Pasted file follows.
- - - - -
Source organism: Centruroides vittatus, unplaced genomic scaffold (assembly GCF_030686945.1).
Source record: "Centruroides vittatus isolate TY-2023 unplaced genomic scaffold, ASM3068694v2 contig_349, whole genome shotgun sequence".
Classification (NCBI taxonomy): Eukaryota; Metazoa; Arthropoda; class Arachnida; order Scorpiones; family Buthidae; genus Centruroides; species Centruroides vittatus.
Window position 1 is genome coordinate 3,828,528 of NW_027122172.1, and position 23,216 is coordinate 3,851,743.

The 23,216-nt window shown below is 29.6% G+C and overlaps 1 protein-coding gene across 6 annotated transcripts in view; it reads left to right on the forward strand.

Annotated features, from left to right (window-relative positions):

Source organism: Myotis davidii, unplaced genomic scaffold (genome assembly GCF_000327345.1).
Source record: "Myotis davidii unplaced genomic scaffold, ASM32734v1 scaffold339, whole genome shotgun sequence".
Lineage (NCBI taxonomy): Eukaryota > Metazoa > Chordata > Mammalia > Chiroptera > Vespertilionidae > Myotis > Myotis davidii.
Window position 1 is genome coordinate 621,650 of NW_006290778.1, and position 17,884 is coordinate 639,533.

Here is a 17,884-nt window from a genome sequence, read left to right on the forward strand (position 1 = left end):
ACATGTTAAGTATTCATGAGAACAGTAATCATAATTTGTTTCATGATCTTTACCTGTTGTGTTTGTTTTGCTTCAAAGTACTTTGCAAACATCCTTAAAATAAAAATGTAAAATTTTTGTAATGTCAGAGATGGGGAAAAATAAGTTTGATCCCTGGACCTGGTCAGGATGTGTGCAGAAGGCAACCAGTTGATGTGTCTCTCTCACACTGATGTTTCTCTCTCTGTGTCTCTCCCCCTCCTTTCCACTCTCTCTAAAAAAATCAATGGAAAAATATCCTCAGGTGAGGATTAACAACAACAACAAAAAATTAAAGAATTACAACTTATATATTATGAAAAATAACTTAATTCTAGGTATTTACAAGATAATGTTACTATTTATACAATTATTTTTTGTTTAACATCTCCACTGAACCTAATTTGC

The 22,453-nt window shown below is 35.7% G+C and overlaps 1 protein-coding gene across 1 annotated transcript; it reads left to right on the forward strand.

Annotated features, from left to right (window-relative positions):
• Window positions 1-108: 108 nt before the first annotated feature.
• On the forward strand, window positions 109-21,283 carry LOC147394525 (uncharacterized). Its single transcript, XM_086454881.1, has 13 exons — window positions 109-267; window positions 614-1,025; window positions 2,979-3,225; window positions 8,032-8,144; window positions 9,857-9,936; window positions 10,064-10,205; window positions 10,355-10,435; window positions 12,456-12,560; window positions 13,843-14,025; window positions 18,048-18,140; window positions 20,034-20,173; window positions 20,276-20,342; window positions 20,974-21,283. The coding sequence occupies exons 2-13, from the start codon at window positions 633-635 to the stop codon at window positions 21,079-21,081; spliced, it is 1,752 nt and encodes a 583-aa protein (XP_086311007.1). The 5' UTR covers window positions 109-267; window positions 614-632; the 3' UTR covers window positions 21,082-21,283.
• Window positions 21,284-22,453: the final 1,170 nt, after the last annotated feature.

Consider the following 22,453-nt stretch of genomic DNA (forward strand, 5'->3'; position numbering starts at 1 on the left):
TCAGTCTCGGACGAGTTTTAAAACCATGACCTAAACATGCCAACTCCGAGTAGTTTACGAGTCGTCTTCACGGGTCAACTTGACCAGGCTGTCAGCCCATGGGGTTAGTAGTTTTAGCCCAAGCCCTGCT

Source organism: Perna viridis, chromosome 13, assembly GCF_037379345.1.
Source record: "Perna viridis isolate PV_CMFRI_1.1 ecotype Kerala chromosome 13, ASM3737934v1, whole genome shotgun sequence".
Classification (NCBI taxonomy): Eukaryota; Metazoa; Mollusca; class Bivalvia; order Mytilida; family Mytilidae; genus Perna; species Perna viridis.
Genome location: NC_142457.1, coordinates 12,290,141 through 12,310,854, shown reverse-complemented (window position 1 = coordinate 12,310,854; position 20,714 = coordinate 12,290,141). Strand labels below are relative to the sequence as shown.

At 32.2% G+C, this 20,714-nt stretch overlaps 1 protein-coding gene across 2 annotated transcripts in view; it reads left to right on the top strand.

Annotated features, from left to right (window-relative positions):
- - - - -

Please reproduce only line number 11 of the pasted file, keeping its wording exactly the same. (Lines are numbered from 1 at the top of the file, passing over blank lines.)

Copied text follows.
Here is a 17,884-nt window from a genome sequence, read left to right on the forward strand (position 1 = left end):